MS. REBECCA SHEIR
Welcome to "Metro Connection." I'm Rebecca Sheir. And those of you who are regular listeners to the show know that we usually devote an entire hour to one theme, you know, one through line, one topic. Well, every now and again, there comes a week where we get a little bit crazy and bust right through that thematic approach. And this, my friends, is one of those weeks. So today, we're bringing you one of our "Wild Cards" shows.
MS. REBECCA SHEIR
We'll take a behind the scenes peek at a long shuttered part of the Maryland Zoo.
MS. JANE BALLENTINE
The last thing I recall being exhibited in here were hyenas.
And we'll check out the latest in the state's fight over fracking.
UNIDENTIFIED MALE #1
Why should this county become a sacrifice zone for a company, Dominion Resources, that's based in Virginia, to make a lot of money selling Appalachian frac gas to India and Japan?
Plus, we'll conduct our first ever interview with a guy wearing nothing but tighty whities. And we'll find out why he wants you to strip down, too.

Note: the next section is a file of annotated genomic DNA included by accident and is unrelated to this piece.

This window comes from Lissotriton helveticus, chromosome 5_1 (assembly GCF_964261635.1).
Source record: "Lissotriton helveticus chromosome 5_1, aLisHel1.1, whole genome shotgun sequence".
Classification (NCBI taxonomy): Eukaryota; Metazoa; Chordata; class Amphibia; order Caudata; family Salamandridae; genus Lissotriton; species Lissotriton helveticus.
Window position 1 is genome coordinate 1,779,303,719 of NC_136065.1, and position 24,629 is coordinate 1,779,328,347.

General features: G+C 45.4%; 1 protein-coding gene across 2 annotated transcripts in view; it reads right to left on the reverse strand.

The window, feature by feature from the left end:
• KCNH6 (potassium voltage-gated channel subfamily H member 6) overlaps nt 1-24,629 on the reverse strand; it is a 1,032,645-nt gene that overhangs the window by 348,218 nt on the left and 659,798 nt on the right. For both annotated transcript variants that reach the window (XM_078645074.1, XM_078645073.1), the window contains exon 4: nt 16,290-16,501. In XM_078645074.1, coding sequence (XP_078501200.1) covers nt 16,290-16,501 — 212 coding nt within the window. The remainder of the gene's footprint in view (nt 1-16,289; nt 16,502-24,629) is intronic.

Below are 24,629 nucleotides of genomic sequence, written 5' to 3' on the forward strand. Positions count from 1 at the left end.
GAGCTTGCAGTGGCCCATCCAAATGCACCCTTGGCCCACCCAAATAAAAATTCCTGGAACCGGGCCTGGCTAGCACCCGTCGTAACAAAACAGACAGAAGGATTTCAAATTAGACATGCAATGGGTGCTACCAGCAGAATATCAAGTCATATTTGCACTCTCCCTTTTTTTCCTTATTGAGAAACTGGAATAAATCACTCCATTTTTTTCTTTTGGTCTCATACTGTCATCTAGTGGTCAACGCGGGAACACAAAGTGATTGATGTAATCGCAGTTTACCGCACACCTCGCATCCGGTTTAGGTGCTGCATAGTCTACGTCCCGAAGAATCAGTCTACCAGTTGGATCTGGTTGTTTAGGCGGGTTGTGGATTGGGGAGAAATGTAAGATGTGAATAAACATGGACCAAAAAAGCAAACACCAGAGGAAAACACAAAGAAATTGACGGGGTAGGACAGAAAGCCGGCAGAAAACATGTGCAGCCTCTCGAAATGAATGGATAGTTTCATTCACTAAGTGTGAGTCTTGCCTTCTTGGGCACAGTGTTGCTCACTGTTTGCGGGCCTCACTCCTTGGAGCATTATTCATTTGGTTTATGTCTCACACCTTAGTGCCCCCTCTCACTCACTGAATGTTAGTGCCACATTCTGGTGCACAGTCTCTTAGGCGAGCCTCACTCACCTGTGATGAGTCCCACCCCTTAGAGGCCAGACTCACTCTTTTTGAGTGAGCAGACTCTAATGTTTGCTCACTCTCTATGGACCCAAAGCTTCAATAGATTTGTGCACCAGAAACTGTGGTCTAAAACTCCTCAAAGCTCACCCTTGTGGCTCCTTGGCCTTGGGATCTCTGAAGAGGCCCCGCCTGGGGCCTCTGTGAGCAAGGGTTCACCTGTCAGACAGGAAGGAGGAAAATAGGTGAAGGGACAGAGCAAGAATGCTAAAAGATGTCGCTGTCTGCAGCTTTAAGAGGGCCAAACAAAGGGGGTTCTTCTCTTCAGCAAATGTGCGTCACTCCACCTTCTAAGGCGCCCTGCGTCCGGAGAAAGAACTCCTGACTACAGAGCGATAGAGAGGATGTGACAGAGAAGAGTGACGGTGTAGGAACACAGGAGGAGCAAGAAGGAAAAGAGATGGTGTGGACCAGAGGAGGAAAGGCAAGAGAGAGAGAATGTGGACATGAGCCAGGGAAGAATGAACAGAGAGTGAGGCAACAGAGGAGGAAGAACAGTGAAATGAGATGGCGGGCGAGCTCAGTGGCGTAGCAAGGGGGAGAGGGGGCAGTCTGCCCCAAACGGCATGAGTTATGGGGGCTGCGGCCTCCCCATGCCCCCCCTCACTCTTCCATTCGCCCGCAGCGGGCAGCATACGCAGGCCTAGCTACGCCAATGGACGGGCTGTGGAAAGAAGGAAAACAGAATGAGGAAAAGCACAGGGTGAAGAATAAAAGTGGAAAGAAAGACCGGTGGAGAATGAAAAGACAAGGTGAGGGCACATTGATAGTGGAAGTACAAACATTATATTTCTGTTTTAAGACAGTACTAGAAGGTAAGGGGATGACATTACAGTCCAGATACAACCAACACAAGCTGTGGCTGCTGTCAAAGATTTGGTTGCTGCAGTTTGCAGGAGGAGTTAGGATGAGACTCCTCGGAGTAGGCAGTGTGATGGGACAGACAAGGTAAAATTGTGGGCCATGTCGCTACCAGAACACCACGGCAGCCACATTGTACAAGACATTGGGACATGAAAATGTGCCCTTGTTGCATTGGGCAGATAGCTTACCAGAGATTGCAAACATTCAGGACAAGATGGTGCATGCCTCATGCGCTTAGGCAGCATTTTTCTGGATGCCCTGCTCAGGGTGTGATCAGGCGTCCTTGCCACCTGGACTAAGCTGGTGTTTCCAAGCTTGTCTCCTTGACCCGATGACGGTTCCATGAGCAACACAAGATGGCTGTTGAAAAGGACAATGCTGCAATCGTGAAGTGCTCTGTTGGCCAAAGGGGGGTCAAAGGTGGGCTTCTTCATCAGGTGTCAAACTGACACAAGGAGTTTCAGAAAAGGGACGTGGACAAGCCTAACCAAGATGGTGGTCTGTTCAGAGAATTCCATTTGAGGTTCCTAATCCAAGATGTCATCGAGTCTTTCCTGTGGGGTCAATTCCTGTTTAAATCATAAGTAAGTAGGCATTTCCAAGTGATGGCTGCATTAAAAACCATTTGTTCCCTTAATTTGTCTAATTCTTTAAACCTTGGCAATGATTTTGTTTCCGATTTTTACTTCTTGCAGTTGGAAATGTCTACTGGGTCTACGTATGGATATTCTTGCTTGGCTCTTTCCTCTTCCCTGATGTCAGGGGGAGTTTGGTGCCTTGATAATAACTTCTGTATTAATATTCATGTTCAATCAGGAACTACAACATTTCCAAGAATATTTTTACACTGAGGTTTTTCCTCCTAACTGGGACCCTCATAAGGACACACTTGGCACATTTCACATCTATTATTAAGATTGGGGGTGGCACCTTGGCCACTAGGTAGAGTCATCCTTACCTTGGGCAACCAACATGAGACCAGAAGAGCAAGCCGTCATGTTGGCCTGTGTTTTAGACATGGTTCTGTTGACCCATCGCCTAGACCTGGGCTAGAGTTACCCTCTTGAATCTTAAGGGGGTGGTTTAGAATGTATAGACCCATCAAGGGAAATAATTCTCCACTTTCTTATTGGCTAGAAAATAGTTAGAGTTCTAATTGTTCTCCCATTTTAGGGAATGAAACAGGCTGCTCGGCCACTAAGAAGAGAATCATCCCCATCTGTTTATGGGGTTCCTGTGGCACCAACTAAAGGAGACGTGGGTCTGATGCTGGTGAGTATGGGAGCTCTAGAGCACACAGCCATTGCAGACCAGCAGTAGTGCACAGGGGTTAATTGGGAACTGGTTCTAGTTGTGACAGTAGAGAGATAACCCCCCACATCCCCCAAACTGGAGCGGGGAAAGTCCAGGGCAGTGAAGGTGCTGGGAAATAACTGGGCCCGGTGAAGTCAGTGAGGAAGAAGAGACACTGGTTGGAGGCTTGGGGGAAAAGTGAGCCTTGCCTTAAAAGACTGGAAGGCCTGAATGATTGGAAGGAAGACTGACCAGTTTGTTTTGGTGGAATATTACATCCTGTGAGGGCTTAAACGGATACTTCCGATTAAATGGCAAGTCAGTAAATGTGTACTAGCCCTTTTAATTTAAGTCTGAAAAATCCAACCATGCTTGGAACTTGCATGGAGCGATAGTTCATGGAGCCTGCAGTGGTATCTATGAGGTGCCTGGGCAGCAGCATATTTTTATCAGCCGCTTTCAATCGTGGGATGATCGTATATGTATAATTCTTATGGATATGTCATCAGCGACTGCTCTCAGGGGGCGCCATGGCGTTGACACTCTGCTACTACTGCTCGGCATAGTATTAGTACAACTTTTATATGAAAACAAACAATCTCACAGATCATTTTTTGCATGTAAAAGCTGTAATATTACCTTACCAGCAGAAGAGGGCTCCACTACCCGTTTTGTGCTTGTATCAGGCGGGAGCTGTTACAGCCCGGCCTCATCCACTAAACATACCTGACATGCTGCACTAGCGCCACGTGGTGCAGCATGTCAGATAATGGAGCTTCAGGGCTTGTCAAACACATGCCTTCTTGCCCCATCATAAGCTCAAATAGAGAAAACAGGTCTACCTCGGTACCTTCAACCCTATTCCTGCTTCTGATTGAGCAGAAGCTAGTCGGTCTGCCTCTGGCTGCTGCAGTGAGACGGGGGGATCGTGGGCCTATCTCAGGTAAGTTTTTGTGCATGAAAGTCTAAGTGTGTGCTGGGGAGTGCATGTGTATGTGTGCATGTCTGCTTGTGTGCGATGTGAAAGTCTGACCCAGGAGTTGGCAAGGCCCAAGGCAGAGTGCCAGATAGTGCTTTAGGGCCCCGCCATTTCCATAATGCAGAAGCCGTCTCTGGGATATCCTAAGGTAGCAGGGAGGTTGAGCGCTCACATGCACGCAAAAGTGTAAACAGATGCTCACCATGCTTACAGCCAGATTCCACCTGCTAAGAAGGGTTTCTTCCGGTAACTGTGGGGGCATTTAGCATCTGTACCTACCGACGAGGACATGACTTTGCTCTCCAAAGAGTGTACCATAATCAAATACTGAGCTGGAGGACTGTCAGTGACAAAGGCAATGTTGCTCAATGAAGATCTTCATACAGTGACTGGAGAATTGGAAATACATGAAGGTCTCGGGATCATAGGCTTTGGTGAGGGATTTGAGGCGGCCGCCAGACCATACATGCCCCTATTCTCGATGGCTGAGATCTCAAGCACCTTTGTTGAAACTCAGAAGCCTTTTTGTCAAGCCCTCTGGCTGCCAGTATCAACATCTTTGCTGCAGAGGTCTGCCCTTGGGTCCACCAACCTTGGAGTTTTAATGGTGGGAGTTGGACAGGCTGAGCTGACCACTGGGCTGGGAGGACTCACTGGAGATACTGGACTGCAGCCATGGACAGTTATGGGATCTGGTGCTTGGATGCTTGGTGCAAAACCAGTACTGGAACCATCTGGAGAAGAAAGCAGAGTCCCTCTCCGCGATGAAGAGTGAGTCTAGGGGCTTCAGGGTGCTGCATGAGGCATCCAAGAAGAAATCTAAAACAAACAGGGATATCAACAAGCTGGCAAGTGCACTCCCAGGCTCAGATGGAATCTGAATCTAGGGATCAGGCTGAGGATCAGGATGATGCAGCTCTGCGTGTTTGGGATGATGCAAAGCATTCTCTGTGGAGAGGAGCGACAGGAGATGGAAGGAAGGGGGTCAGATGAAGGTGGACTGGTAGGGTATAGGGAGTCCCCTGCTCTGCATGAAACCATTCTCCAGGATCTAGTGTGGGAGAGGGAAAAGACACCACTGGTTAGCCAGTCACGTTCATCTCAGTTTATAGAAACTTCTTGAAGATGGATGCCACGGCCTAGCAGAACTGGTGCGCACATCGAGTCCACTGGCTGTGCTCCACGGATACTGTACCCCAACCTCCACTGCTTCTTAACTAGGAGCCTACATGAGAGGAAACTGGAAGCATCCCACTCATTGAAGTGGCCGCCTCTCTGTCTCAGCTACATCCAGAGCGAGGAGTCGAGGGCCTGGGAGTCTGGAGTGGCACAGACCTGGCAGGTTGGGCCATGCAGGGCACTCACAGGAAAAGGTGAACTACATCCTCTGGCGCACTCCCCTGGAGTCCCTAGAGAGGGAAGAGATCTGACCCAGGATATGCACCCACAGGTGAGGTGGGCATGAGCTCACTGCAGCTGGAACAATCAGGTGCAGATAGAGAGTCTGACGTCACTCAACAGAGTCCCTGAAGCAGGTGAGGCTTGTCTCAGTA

MR. MICHAEL MOON
We're reaching out to big people, small people, old people, young people.
Underwear knows no boundaries.
Underwear knows no boundaries. Exactly.
But we'll kick off today's show with a little music.
This is Broadway star Idina Menzel singing, "Here I Go," one of the songs from a brand new musical having its world premiere at D.C.'s National Theater before heading to Broadway next year. It's called, "If/Then."
MR. BRIAN YORKEY
The story is about a woman in her late 30's who leaves a loveless marriage out west and moves back to New York City.
Brian Yorkey wrote the musical's book and lyrics.
And the show takes off from her first day in New York City. She makes one of those seemingly small choices that ends up having enormous ramifications. And we follow two of the different paths her life might have taken from that choice.
MR. TOM KITT
I had been really drawn to a musical idea that was based on the sort of choices and chance of your life and the question of whether we're destined to find certain things, whether it's our career or our true loves.
This is composer Tom Kitt, and he and Brian Yorkey actually seemed kind of destined to find their career together, in a way. Kitt was a senior at Columbia University in New York, and Yorkey was a recent graduate when they came together to write the school's annual musical send up of all things Columbia. It's called "The Varsity Show," and in the interest of full disclosure...